Loading...

1/7/14

Clutch hitting and pitching and the 2013 Twins.

"Clutch" is a word that has been used to describe the players who go above and beyond the norm and perform highly in difficult situations in close games:  The guy who comes into the game with 2 outs and the bases loaded, down three in the bottom of the ninth and hits a grand slam off a closer who never blew a save.  The pitcher who comes in with bases loaded and no outs, up one on the bottom of the ninth and strikes out the side to save the game.   Whether or not there are players out there who are "clutch" and consistently outperform themselves in those type of situations has been a vast subject of debate.  Here is a good summary of a few historic studies and here is a list of lots of links on the subject, if you feel like reading more.

About 5 years ago, David Appelman devised a measurement called, well, "Clutch" that tries to describe clutch hitting and pitching.   Basically what it does, is it looks at the difference of someone's performance (based on Win Probability Added) in High Leverage situations only, versus his overall performance.   Players with positive Clutch outperform their overall performance in those situations and players with negative Clutch underperform.  This does not mean that a player with a higher Clutch is a "better" player than one with lower Clutch.   If someone hits .220 with the bases loaded and .200 overall, is not a better player than someone who hits .320 with the bases loaded and .340 overall, despite the Clutch numbers.

Fangraphs picked the stat now and I sorted the Twins hitters, relief pitchers and starting pitchers based on Clutch.  This is an exercise just for fun.  I don't think that it means that much (see example above), but it is interesting and it potentially be an additional tool for player evaluation, but not a stand alone tool.  Situational and High Leverage performance definitely might tell something about relievers as a group, but we are not about to jump into any conclusions here.  Just a demo :)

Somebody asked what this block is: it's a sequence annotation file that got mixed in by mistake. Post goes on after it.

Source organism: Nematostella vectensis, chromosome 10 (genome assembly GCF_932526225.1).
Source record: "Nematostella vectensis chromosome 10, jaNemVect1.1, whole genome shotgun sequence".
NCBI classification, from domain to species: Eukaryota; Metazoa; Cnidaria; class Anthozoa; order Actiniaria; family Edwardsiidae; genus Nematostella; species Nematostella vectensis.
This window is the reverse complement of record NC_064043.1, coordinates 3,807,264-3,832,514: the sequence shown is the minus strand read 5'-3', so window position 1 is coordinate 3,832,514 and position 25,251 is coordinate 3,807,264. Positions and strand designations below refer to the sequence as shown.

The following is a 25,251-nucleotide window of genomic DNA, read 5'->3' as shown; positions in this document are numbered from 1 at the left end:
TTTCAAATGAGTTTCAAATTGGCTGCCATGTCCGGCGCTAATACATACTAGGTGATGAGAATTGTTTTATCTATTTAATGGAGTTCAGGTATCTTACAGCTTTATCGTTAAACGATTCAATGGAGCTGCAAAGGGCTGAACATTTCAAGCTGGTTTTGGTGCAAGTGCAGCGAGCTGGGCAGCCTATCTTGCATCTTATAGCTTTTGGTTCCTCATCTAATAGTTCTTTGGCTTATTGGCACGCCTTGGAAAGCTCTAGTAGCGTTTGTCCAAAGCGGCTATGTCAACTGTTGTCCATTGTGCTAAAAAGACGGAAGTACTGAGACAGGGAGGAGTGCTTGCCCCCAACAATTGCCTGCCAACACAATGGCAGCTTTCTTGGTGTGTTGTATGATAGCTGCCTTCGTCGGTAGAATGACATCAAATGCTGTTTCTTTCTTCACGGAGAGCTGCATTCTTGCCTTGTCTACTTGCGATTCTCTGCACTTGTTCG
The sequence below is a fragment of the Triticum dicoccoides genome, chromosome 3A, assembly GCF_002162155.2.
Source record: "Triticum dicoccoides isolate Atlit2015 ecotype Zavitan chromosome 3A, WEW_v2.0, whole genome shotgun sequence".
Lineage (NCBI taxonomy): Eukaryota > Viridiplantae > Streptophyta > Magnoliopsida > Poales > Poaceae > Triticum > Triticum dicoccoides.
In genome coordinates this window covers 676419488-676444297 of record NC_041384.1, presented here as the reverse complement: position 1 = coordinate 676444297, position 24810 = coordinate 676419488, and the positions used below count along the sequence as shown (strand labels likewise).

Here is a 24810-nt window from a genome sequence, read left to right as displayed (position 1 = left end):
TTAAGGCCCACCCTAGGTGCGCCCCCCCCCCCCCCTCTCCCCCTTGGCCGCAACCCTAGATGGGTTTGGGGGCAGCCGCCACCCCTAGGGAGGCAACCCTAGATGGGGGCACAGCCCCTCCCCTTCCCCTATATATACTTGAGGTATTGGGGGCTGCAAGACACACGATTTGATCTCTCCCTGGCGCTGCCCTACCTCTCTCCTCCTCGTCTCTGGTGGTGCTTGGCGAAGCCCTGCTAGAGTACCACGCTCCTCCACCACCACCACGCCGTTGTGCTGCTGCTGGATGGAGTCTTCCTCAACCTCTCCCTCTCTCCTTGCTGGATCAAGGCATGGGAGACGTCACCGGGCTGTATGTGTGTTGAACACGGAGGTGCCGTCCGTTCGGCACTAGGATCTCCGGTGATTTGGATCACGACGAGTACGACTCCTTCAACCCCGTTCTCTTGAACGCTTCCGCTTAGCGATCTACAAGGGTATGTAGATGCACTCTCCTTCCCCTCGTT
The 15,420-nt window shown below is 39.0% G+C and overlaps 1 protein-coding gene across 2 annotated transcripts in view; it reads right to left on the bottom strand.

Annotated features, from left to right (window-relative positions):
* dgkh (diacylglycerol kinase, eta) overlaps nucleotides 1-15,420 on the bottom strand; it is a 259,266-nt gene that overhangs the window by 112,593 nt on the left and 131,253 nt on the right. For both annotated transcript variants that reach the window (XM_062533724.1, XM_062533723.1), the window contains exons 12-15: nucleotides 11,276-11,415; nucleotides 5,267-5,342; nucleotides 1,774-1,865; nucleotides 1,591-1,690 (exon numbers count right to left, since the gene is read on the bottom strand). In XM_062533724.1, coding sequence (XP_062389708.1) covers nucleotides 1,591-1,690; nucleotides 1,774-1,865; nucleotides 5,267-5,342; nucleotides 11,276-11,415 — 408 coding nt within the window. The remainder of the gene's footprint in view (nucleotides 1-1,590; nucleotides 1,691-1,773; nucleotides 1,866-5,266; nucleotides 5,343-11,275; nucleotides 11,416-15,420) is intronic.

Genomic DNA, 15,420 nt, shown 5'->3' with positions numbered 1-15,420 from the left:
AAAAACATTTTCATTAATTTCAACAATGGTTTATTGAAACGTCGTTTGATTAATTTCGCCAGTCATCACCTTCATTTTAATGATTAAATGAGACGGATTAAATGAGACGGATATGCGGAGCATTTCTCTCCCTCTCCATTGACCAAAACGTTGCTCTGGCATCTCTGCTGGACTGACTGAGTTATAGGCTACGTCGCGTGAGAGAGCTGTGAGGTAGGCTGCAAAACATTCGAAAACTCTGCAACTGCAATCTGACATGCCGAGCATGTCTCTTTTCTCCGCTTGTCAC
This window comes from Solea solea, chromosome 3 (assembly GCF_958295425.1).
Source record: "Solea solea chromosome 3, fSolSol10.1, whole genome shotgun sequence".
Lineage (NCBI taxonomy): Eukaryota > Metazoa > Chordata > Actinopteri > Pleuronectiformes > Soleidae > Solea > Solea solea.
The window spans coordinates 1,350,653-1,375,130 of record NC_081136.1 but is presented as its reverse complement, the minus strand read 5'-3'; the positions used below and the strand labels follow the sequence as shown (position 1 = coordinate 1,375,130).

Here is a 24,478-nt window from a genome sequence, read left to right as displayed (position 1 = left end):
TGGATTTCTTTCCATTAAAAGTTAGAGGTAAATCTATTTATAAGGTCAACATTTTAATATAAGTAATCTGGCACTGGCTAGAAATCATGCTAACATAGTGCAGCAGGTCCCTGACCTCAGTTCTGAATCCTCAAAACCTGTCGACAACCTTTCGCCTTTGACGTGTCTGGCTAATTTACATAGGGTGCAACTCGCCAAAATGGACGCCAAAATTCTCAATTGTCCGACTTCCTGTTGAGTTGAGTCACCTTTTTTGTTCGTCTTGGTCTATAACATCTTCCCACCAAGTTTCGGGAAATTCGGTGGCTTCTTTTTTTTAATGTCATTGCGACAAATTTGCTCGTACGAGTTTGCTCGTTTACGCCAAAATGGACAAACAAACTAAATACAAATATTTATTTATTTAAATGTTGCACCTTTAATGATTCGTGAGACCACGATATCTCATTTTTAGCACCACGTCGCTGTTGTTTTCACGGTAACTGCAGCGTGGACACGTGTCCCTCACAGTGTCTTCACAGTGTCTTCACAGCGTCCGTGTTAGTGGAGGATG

Here are the 2013 Twins' hitters ranked by Clutch (60 PA min) :



Here are the 2013 Twins' relief pitchers ranked by Clutch (10 IP min):



Here are the 2013 Twins' starting pitchers ranked by Clutch (35 IP min):



Pitchers in both roles are listed on both tables for that role only.  A couple of observations:

  • The Twins definitely do not use or value the metric, since about half of the players with positive Clutch numbers are gone
  • I am not surprised to see Dozier and Duensing lead the hitter and the reliever groups respectively.  It is my recollection that they really excelled in pressure situations
  • Worley leading the starter group may be a surprise, until someone considers that, in order to pitch in a high leverage situation, a starter needs to get himself into trouble to make that situation high leverage.   Thus, Clutch, is not very useful at all for starters  (other than looking at fun results like the above...)

4 comments:

david mueller said...

If you were to ask me who the top candidate to regress was, is say Dozier. Conversely I would bet Willingham and Hicks are prime candidates to bounce back. Interesting to see those names at the top and bottom of the Clutch list.

thrylos98 said...

I would not disagree with this, other than I would add Plouffe's name on the bounce back list.

On the other hand, Thielbar and Fien are my prime candidates for regression as far as the pen goes and their Clutch numbers were not that great...

Thomas Halvorson said...

Good article.

I have 3 middle school kids in sports and have been trying to get them to understand 'clutch' or being comfortable in high leverage situations. Any thoughts on how to coach or teach it? Simple answer is that you are born with it I suppose, while must be a good way to improve it via coaching/teaching on the mental side of the game.
Over the years (guessing you agree), Gardy's attitude toward the Yankees doesn't help the 'clutch' nature of his players.
Thoughts?

thrylos98 said...

Dealing well with stressful and high leverage situation, I think, is a psychological/mental attribute. I am sure that it is something that can be taught; I think that the military does that daily. On the other hand, it is one thing to be prepared to face tough situations, and another to be constantly successful. I don't think that there are players who are "clutch" year in and year out. Couple of examples above: Morneau had 0.91 Clutch (with the Twins and the Pirates) and Mauer -0.57. Their career Clutch numbers are 1.85 for Mauer (with 5 positive years and 5 negative) and -0.69 for Morneau with (with 6 positive years and 6 negative). So it is a number that varies a lot, other that for very rare players. Kirby is one of those with career 5.15 Clutch and 8/4 positive to negative seasons.